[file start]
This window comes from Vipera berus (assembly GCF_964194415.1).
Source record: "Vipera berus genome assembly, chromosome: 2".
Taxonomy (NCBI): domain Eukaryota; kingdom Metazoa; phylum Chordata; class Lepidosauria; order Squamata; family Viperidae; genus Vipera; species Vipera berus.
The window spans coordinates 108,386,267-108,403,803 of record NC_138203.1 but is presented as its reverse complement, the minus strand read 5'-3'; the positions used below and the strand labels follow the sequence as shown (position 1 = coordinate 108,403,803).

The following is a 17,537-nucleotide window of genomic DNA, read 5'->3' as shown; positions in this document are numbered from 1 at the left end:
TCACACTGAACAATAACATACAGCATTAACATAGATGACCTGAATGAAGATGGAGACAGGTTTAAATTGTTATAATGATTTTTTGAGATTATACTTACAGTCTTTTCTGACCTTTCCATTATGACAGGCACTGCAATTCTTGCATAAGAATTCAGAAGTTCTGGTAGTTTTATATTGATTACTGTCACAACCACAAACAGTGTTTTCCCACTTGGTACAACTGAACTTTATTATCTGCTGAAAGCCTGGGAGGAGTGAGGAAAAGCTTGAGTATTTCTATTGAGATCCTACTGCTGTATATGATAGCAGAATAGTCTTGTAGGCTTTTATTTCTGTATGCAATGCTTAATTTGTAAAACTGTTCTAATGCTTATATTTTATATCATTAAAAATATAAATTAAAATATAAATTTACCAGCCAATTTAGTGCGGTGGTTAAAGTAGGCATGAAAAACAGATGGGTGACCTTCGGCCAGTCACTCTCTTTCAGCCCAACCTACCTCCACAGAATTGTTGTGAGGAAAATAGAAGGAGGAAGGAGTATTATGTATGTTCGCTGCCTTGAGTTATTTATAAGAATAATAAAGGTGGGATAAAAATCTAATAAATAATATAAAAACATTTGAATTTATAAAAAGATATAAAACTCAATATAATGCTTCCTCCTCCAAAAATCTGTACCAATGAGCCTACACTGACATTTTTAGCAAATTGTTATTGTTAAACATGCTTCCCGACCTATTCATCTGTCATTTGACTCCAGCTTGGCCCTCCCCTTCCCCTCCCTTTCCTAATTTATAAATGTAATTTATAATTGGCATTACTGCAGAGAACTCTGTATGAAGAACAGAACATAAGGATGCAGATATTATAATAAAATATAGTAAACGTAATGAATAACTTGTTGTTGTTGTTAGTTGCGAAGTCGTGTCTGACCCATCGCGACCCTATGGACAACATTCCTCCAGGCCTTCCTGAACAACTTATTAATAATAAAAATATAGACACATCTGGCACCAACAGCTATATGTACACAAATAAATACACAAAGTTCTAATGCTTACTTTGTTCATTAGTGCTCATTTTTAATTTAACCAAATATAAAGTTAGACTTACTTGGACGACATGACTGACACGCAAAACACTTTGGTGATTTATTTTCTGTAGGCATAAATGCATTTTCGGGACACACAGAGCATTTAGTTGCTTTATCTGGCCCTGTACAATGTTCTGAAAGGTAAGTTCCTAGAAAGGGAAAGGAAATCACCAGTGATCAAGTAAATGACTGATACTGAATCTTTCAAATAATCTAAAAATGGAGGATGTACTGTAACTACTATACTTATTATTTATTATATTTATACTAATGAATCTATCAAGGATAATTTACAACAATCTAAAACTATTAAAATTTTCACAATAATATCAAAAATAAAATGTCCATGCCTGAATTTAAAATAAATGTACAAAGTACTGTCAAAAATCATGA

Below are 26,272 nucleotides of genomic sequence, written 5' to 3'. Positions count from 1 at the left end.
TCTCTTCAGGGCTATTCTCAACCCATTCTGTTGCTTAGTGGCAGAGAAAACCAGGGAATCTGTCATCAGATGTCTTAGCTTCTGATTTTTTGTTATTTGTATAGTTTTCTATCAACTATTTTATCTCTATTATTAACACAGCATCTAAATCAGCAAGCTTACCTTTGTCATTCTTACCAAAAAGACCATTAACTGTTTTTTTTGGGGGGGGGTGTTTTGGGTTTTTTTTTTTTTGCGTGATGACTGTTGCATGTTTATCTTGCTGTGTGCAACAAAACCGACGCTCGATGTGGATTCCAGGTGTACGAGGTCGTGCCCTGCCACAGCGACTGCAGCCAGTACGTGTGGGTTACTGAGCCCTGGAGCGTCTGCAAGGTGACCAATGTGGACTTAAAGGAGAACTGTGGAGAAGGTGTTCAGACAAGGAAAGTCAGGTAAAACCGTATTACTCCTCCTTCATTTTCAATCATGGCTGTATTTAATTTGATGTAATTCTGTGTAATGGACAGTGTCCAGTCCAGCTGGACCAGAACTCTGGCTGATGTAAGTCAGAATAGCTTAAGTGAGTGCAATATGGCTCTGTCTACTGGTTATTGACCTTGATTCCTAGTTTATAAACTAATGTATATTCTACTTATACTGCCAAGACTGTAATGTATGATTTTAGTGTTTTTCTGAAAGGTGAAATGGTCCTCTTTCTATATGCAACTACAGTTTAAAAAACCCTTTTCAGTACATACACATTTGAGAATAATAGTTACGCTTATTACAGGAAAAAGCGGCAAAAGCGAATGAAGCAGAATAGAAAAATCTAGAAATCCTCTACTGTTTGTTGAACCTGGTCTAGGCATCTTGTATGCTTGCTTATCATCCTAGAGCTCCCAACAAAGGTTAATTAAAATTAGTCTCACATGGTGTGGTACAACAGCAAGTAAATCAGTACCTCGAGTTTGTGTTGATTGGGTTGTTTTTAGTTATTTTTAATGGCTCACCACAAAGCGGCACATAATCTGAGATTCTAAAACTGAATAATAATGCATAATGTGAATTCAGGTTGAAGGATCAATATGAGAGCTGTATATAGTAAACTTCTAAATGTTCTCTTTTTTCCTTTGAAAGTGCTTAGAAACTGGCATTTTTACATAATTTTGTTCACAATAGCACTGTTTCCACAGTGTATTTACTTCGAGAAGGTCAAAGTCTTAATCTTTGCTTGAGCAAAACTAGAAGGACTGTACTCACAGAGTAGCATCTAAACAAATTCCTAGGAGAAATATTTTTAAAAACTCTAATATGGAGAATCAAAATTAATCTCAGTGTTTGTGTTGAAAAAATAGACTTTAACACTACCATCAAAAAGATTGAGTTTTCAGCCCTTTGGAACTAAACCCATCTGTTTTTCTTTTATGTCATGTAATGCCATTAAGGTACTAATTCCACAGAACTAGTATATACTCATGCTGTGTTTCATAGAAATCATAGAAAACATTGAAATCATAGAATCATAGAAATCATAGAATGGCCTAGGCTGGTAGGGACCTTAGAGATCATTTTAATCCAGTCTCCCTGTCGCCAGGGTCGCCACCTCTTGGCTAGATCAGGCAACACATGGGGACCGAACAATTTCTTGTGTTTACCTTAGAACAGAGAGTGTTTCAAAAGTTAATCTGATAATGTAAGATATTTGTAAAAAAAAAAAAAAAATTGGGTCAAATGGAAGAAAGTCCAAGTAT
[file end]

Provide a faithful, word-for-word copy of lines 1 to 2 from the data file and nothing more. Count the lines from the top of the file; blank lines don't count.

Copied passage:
This window comes from Vipera berus (assembly GCF_964194415.1).
Source record: "Vipera berus genome assembly, chromosome: 2".